Asia’s tourism giants appear to be on the rebound, but not because of the tourists we’re used to. An impressive twenty-eight percent increase in the amount of Chinese tourists visiting Malaysia has the country’s tourism board ecstatic at its marketing efforts. Malaysia is one of several East Asian states to have invested heavily in tourism advertising over the past five years, particularly in China.
The country is also home to a large domestic Chinese population. While Malaysia remains under the control of its native Malay government, the country’s large Chinese population and consistent culture make it a simple holiday destination for Chinese citizens. With a semi-shared language and similar customs, the Southeast Asian country is becoming more popular with package tourists.
It’s an improvement that’s bilateral – China’s borders have seen an increase in Malaysian visitors over the past year, many of whom visit the giant country to see family and friends. The countries share a great deal of cultural similarities, making the somewhat lengthy journey one that’s steeped with familiar sights and customs. Arrivals between the two countries recently hit one-million.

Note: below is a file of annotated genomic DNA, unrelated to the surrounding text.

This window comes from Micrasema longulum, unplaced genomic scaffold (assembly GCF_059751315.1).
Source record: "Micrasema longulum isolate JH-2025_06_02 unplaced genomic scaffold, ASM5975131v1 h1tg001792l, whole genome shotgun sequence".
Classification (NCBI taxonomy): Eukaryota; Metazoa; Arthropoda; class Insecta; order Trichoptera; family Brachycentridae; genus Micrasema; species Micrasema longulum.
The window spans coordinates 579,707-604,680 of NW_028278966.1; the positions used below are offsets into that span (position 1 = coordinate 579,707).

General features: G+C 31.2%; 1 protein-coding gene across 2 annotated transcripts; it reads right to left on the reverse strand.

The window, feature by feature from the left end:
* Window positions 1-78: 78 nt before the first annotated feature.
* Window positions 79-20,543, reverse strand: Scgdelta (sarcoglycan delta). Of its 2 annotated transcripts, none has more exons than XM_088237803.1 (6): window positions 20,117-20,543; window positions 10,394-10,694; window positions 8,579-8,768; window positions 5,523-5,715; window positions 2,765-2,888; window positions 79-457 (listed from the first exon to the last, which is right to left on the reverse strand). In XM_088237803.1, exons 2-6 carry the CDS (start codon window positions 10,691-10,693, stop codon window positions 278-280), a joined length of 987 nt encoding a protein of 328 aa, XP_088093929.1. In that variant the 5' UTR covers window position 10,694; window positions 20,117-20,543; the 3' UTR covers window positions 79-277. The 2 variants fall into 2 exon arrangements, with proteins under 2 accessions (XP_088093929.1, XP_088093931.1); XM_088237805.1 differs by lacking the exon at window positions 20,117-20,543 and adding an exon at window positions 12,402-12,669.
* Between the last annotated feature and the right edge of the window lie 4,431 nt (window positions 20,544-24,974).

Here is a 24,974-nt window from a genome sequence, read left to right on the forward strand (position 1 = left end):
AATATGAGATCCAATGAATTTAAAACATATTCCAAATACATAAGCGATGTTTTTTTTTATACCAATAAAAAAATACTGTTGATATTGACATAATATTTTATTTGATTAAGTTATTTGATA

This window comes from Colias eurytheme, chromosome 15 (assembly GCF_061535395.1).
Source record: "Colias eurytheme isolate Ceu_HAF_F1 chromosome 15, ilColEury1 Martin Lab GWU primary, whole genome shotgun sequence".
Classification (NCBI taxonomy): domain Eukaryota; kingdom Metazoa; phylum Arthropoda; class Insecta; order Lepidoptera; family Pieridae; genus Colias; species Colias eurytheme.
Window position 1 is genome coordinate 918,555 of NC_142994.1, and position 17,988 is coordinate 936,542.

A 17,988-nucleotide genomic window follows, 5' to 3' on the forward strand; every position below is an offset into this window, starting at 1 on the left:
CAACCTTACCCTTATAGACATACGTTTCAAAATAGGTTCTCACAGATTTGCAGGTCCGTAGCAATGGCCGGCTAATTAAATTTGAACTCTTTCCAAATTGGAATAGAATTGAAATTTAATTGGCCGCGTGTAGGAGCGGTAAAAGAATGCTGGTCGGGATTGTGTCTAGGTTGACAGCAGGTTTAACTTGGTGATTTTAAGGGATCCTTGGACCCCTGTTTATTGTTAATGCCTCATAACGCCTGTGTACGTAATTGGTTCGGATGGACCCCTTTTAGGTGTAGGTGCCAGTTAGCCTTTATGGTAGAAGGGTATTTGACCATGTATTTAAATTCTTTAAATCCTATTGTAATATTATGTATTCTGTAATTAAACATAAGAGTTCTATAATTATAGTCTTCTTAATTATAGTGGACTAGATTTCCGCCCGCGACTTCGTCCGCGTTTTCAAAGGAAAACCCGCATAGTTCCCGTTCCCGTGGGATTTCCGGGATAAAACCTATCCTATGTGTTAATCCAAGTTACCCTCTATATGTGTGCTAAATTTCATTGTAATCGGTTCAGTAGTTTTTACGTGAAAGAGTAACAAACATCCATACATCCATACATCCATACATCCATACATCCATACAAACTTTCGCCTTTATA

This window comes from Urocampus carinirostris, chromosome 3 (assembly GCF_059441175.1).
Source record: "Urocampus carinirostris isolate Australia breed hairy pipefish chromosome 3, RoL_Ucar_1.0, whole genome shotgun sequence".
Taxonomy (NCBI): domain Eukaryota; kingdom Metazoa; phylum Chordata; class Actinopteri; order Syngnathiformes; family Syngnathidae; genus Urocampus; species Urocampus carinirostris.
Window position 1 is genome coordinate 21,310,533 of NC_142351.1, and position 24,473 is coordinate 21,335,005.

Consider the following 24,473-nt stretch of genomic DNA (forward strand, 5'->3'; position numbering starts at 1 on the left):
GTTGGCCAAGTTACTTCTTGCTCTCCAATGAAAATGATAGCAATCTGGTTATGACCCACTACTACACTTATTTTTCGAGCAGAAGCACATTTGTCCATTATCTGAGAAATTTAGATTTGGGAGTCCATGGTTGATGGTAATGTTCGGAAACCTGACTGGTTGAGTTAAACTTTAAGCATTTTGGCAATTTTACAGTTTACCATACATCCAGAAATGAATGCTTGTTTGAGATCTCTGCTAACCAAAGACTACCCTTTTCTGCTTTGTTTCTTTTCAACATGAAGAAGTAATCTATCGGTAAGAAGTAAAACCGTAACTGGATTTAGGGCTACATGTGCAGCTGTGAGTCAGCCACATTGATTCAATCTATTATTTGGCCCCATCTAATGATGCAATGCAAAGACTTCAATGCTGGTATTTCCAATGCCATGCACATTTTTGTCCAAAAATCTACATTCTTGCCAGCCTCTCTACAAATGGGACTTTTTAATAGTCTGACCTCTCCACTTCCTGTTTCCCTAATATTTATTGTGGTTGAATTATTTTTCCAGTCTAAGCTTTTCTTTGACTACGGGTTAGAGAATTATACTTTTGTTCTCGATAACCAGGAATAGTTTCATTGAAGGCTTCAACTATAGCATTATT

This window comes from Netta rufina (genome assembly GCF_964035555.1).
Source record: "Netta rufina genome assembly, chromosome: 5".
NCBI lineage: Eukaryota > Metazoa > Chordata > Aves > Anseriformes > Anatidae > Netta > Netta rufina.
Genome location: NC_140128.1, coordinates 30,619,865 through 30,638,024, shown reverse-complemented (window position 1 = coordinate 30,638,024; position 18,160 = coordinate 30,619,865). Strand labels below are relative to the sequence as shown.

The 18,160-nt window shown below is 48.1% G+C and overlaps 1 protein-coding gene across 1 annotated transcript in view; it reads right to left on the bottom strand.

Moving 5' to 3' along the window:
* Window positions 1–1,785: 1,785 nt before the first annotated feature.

Malaysia’s increasingly wealthy population is also taking kindly to Taiwan, with direct holidays on the island relatively inexpensive due to low-cost fares and package deals. While businesses fear the relationship between Taipei and Kuala Lumpur could worsen economic development with mainland China, most economists are sceptical that increased tourism could affect Chinese investment.
As the two country’s have both experienced rapid economic growth over the last two decades, the increase in tourism spending could pave the way for further investment and development. China has previously voiced its interest in cooperating with ASEAN countries on tourism and infrastructure projects – a potential multi-billion dollar partnership between the high-growth nations.